President Nicos Anastasiades will travel to Brussels Saturday evening to attend the EU27 extraordinary Council Meeting on Brexit the following day at which EU leaders will meet British Prime Minister Theresa to sign off on promises to keep close ties with London, following the UK’s exit from the EU in March.
On the sidelines of the European Council, the President will meet with European Parliament President Antonio Tajani.
The President, who will be accompanied by Government Spokesman Prodromos Prodromou, returns home on Sunday evening.
EU diplomats and officials said there was still no clear breakthrough on Saturday morning, hours before some of the other leaders must set off for Brussels ahead of the breakfast summit – few will be happy if plans change.
Brussels diplomats and representatives of other governments across Europe said they did not believe Madrid would upset the careful choreography of Sunday’s summitry, when May and her 27 EU peers will fly in for a couple of hours in the morning.
Spain can expect its European allies to swing more clearly behind its 300-year-old claims to sovereignty over Gibraltar, also known as The Rock, a British naval base on its southern coast that is home to some 30,000 people whose economy faces major questions after Brexit.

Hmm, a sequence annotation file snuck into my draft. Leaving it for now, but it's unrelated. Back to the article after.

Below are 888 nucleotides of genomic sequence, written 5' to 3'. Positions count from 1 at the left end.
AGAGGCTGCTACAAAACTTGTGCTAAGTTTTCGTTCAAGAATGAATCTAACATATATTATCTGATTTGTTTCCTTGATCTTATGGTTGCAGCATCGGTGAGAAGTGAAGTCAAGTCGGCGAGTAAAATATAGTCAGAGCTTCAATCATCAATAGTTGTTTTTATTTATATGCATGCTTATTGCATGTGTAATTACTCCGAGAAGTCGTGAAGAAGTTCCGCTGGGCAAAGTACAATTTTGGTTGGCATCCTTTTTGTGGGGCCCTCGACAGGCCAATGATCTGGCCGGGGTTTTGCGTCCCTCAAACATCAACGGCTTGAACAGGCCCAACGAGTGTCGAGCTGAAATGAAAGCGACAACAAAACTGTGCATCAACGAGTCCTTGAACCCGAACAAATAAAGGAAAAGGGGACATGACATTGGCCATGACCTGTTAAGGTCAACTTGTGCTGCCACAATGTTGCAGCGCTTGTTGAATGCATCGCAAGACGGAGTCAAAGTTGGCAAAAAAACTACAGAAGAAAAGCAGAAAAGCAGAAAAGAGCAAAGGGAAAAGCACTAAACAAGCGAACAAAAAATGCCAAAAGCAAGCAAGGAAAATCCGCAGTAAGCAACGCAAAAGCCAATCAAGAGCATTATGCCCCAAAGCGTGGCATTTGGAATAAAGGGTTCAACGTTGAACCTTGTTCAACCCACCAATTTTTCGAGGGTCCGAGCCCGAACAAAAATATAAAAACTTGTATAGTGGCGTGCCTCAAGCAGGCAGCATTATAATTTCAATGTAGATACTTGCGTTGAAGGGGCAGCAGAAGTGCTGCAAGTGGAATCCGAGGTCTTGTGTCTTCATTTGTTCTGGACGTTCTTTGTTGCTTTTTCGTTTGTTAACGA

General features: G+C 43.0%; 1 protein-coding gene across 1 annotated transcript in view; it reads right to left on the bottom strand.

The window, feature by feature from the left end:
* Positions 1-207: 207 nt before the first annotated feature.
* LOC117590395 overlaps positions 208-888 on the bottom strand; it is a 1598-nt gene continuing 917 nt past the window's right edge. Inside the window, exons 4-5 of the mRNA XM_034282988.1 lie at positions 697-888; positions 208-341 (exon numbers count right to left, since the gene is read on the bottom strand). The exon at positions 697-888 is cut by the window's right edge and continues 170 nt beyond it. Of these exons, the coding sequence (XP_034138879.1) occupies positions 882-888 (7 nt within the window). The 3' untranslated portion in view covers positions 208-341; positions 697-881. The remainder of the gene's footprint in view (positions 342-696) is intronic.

But demands that extensive treaty documentation recently agreed between Brussels and London be tweaked to give Spain a bigger say over its implementation in regard to Gibraltar face resistance from Britain and EU allies who are wary that the whole edifice of the long-negotiated deal might unravel.
May is due to meet EU chief executive Jean-Claude Juncker on Saturday at 6pm and diplomats say that should be the moment they confirm that the Gibraltar issue is settled. May will then meet summit chair Donald Tusk.
In Germany, a government spokesman was confident a solution would be found in time for Sunday’s summit.
Berlin had earlier said there could be no more technical negotiations at the summit, and that Chancellor Angela Merkel could skip it if all the texts are not ready in advance.
The biggest obstacle to the Brexit accord overall is the vehement opposition in the British parliament. Without its approval, Britain could leave the bloc on March 29 without an agreement to mitigate economic and legal disruption.